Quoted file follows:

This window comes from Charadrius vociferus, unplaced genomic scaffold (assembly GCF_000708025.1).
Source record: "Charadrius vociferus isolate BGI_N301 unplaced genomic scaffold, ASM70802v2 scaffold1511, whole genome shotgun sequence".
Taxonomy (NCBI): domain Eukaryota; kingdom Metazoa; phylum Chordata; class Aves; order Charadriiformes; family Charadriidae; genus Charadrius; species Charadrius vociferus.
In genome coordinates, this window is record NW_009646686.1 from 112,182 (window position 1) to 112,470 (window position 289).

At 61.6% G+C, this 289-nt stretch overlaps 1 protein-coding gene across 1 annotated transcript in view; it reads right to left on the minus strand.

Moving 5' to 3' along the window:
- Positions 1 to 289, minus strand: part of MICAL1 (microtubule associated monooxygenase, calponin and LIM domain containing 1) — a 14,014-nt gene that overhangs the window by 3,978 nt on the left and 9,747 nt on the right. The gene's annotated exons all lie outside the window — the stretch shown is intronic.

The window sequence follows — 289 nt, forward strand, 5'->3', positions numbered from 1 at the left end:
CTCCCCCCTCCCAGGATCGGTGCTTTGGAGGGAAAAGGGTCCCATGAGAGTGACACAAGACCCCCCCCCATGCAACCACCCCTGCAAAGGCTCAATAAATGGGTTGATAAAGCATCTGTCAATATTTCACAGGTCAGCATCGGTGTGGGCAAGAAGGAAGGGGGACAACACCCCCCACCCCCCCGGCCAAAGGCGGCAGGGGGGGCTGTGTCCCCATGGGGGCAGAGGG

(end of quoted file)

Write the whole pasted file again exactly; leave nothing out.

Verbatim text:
This window comes from Charadrius vociferus, unplaced genomic scaffold (assembly GCF_000708025.1).
Source record: "Charadrius vociferus isolate BGI_N301 unplaced genomic scaffold, ASM70802v2 scaffold1511, whole genome shotgun sequence".
Taxonomy (NCBI): domain Eukaryota; kingdom Metazoa; phylum Chordata; class Aves; order Charadriiformes; family Charadriidae; genus Charadrius; species Charadrius vociferus.
In genome coordinates, this window is record NW_009646686.1 from 112,182 (window position 1) to 112,470 (window position 289).

At 61.6% G+C, this 289-nt stretch overlaps 1 protein-coding gene across 1 annotated transcript in view; it reads right to left on the minus strand.

Moving 5' to 3' along the window:
- Positions 1 to 289, minus strand: part of MICAL1 (microtubule associated monooxygenase, calponin and LIM domain containing 1) — a 14,014-nt gene that overhangs the window by 3,978 nt on the left and 9,747 nt on the right. The gene's annotated exons all lie outside the window — the stretch shown is intronic.

The window sequence follows — 289 nt, forward strand, 5'->3', positions numbered from 1 at the left end:
CTCCCCCCTCCCAGGATCGGTGCTTTGGAGGGAAAAGGGTCCCATGAGAGTGACACAAGACCCCCCCCCATGCAACCACCCCTGCAAAGGCTCAATAAATGGGTTGATAAAGCATCTGTCAATATTTCACAGGTCAGCATCGGTGTGGGCAAGAAGGAAGGGGGACAACACCCCCCACCCCCCCGGCCAAAGGCGGCAGGGGGGGCTGTGTCCCCATGGGGGCAGAGGG